Robert Longo makes aggressive, powerful images. They are usually big. Sometimes very big. High-definition, high-contrast, high-octane. Stereotypically masculine, he’d be the first to admit. Emphatically American.Read the rest of this entry »
In 1959, composer John Cage appeared on the popular Italian TV game show Lascia o Raddoppia? (Double or Nothing?). Specialist subject: mushroom identification. Cage was in Milan as the guest of fellow avant-garde composer Luciano Berio, and was performing a series of concerts. Berio was at that time working for Radiotelevisione Italiana (RAI), the state media channel that included, improbably, an “experimental studio for audio research.” Others in Berio’s circle, including writer Umberto Eco and sound engineer Marino Zuccheri, also worked with RAI, and together the cohort had finagled Cage a spot on the show.Read the rest of this entry »
On Christmas Eve 1968, astronauts on the Apollo 8 Moon mission took the first photographs of the Earth by someone not on it. William Anders’s Earthrise, the best-known image, immeasurably altered humanity’s consciousness of its environment, but it also changed forever the way landscape was viewed in art.Read the rest of this entry »
This summer, for the first time in two decades of drawing figures, Christina Quarles found out what it is like to be drawn by other people. During lockdown, she and a small group of friends and acquaintances organised socially distanced life-drawing sessions, taking it in turns to model.Read the rest of this entry »
Mark Bradford, Q1, 2020 © Mark Bradford. Courtesy the artist and Hauser & Wirth Photo: Joshua White / JWPictures
“I’m adjusting to life on Mars,” says the artist Mark Bradford, as he folds his frame into a chair positioned a prudent nine feet from my own, and unpeels his mask from behind his ears. Yes, he says, his glasses fog up, too.
Since mid-March, when California’s governor, Gavin Newsom, issued a statewide “stay at home” order, Mr. Bradford has kept a low profile. Throughout the nationwide unrest that flared after the killing of George Floyd, he remained silent. While Mr. Bradford, 58, is one of the more visible figures in the arts community in Los Angeles, he is not on social media. But with three new paintings on the wall in front of us, he’s finally ready to talk.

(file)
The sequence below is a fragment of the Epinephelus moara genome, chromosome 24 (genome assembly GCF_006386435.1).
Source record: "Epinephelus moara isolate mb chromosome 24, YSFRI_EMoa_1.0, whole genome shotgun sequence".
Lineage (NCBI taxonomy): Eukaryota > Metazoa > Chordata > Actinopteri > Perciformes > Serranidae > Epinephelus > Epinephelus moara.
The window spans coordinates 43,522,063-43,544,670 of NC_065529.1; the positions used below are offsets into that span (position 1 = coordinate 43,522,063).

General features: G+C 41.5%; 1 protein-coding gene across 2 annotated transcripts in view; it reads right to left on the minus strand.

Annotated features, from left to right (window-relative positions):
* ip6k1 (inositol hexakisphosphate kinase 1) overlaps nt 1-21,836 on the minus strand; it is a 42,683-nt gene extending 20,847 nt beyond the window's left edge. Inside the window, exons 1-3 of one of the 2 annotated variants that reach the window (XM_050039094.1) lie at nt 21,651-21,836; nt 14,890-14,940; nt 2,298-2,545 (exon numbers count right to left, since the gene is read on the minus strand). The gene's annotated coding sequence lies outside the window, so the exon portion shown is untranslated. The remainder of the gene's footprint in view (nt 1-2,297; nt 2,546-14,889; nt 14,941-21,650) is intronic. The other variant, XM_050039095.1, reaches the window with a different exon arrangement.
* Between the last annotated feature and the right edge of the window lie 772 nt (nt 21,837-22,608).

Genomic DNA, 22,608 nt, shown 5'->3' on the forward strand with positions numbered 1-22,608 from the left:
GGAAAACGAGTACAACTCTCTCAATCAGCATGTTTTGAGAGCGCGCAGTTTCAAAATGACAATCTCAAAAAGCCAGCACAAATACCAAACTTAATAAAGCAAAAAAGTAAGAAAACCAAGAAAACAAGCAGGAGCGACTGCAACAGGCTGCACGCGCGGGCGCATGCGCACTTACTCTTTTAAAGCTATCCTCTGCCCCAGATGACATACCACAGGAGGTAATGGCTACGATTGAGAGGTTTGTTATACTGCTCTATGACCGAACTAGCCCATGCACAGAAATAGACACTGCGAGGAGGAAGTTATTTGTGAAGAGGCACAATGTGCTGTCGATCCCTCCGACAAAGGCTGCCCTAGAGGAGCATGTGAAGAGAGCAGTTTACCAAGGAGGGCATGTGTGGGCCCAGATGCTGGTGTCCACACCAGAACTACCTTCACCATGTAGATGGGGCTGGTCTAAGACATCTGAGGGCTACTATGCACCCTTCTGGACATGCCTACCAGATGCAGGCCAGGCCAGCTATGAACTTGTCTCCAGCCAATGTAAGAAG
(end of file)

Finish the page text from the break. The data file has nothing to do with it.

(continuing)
An ad, printed in the Spring 1972 issue of Avalanche magazine, trumpeted in boldface type ‘FOOD’S FISCAL FAMILY FACTS’. Most of the readers of Avalanche would, it was assumed, be at least part way familiar with FOOD, the restaurant opened in SoHo by artists Gordon Matta-Clark, Carol Goodden, Tina Girouard, Suzanne Harris, and Rachel Lew a few months earlier. It was already a fabulous success, and the Downtown art scene was tight knit in those days and more or less identical to Avalanche’s readership. Also, FOOD was the only decent restaurant in the neighborhood.Read the rest of this entry »
The invitation, when it comes, is invariably by email and typically consists of the entirety of the note crammed into the subject line, plus a random image.
“Can you make Ricks tomorrow Thursday at 8.30 am…….derek,” read a recent message accompanied by a photograph of a headshot of Julie Andrews adjacent to a paper Union Jack. “Sent from my iPad.”Read the rest of this entry »
Betye Saar has lived in the same shingle-clad house up a winding lane in Laurel Canyon for nearly 60 years. To reach the front door, on the house’s top story, visitors ascend several flights of steps, passing the kind of thickly planted garden—filled with ornaments and trinkets—that can only be created with decades of care and cultivation.
Saar moved to Laurel Canyon with her former husband, Richard, and three daughters in the early 1960s, shortly before the Hollywood Hills became the nexus of Los Angeles’ hippie music scene. Frank Zappa lived in a log cabin just a few doors down, and Neil Young, Brian Wilson, and Joni Mitchell were also neighbors. The Saars were a hip, artistic family: Betye was a printmaker and designer, and Richard a ceramicist and art conservator. They led a comfortable middle-class life but were far from famous. As with most Black artists of her generation—and virtually all female artists—Saar made her way outside of what little limelight shone on the local art scene. For years, she didn’t even consider herself a real artist.Read the rest of this entry »